I'm not sure if this website is credible, but here's what I found at

http://www.mb-soft.com/public2/hydrogen.html This website is clearly anti-hydrogen.

"Consider a mid-sized car, traveling at 60 mph down an Interstate Highway. It is well known (and easy to calculate) that roughly 40 actual horsepower is needed to maintain a constant speed. A horsepower is equal to 2544 Btu/hr, so we are talking about 102,000 Btu/hr of "actual" energy/work. For an hour's driving, we would therefore need 102,000 Btu of output energy, to ACTUALLY MOVE THE CAR THROUGH THE AIR AND WITH TIRE RESISTANCE. (A gasoline engine would use maybe 3 gallons of gasoline during that hour's driving [20 miles/gallon] which actually contained about 378,000 Btu of energy, but the engine/car efficiency is only roughly 25% to create the 102,000 Btu of output work.)

Consider now that a cubic foot of Hydrogen (not compressed) only contains 319 Btu per cubic foot. That hour of driving would therefore require (102,000 / 319) over 3,000 cubic feet of the Hydrogen! Notice that this does NOT refer at all to any engine or drive system, and is instead simply considering the Aerodynamic Drag of the vehicle pushing its way through the air at 60 mph and the Tire Resistance Drag due to the tire sidewalls flexing each time the tires rotate. The ACTUAL efficiency of existing vehicles being around 21% means that IF Hydrogen was burned as fuel in a vehicle, we would need to duplicate that actual 378,000 Btu of source chemical energy, and we would therefore need to use up (378,000 / 319) around 1200 cubic feet of Hydrogen for that hour trip.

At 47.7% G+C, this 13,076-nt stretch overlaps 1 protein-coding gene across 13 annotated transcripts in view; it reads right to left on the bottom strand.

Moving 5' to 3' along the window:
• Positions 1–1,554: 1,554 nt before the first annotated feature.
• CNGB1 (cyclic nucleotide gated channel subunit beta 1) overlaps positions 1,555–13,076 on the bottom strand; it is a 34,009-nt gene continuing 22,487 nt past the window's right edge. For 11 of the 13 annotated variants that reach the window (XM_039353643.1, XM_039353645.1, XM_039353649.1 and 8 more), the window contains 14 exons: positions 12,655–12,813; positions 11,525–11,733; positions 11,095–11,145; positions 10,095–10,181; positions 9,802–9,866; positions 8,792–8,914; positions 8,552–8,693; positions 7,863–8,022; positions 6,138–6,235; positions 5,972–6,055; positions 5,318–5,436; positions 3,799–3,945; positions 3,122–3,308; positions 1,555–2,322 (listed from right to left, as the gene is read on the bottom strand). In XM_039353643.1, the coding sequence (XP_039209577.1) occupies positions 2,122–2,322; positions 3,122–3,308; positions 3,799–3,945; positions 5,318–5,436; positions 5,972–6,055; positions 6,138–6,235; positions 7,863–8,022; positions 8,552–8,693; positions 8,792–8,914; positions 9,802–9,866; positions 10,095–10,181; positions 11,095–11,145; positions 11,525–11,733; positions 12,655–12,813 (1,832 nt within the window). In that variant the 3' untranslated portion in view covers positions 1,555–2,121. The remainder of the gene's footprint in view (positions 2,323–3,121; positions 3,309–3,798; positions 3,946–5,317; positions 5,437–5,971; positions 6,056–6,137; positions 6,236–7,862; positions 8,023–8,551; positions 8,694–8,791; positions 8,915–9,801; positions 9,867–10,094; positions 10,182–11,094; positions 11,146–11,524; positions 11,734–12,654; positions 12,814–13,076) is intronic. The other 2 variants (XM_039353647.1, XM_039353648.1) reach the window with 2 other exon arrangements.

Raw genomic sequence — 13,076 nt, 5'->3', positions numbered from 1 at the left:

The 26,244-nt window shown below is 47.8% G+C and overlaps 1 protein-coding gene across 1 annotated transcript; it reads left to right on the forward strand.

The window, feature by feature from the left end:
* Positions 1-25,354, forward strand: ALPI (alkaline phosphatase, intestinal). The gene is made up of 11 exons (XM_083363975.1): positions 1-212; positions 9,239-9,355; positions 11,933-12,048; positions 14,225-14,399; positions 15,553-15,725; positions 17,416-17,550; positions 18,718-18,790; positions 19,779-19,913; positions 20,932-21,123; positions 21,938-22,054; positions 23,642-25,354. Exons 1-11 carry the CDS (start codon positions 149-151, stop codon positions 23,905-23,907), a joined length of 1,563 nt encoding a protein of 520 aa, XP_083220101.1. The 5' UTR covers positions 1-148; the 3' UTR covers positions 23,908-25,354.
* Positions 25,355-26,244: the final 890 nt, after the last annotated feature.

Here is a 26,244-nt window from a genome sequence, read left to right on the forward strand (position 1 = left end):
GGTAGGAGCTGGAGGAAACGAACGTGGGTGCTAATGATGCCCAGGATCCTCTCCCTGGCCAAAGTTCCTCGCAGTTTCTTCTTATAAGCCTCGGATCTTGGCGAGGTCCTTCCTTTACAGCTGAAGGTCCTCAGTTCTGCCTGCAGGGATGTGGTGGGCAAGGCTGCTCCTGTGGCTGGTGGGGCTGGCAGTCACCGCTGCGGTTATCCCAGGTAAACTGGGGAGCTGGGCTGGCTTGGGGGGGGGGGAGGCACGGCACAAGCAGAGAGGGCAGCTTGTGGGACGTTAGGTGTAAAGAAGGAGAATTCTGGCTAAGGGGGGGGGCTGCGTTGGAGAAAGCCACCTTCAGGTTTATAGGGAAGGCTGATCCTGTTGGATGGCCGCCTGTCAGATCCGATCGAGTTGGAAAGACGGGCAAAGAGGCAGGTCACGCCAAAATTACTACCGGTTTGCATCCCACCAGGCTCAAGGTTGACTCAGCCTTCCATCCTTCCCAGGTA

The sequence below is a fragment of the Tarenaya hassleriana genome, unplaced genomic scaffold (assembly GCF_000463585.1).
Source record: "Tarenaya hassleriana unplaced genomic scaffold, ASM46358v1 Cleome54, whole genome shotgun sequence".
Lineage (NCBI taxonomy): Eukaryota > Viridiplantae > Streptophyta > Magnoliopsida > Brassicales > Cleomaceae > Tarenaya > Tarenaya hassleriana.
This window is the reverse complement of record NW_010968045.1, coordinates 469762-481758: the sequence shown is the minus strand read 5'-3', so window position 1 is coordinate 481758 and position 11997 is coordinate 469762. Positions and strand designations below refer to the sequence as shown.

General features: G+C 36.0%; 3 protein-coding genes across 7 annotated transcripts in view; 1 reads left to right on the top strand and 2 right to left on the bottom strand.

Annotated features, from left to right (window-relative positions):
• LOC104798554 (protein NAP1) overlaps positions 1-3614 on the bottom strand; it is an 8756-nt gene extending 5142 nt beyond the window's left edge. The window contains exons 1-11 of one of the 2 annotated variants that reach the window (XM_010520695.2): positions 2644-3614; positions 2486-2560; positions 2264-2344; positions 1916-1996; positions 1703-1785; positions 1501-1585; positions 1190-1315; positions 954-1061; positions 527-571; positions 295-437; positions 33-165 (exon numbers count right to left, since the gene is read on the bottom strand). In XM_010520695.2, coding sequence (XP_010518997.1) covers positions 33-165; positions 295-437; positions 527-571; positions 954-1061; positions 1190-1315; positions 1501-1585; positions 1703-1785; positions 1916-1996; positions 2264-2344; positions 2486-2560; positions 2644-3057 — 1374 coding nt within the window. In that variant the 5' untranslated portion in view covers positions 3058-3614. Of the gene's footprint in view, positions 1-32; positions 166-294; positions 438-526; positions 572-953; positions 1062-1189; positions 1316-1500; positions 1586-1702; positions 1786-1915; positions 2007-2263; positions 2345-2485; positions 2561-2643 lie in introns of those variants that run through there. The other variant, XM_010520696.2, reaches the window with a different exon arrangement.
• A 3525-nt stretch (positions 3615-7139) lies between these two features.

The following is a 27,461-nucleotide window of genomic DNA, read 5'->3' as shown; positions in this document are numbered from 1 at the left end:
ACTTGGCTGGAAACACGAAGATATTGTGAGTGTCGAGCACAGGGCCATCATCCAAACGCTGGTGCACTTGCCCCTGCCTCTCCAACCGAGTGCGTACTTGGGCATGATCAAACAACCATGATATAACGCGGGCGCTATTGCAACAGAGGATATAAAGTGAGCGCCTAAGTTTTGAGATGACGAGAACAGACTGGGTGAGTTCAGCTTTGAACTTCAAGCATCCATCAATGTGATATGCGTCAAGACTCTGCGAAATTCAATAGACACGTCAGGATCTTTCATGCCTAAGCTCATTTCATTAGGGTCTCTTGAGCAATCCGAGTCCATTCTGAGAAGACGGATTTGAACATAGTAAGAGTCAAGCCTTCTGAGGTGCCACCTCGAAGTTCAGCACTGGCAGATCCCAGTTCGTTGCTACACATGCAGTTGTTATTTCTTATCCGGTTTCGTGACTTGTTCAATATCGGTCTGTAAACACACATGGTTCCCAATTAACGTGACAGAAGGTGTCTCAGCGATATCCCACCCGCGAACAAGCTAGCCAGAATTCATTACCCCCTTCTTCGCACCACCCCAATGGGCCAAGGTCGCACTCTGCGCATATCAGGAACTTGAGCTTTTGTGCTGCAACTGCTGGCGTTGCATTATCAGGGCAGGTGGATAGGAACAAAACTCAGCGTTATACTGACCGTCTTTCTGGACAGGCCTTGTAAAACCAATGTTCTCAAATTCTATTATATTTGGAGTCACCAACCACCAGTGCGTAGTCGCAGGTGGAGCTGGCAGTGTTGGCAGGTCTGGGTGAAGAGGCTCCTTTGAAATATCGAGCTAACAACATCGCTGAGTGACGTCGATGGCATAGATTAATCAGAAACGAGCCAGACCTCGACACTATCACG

We can say this same thing in terms of "gallons". A gallon of gasoline contains around 6 pounds, and has 126,000 Btus of energy in it. A "gallon" of hydrogen (gas) only contains around 40 Btus in it. Quite a difference! Instead of a two cubic foot gasoline tank (15 gallons) in your car, you would need a tank more than 3,000 times bigger, over 6,000 cubic feet, for the equivalent Hydrogen! That's a little more than TWO standard semi trailers (8'wide x 8'high x 45' long or 2900 cubic feet each). Pretty big gas tank!"

__________________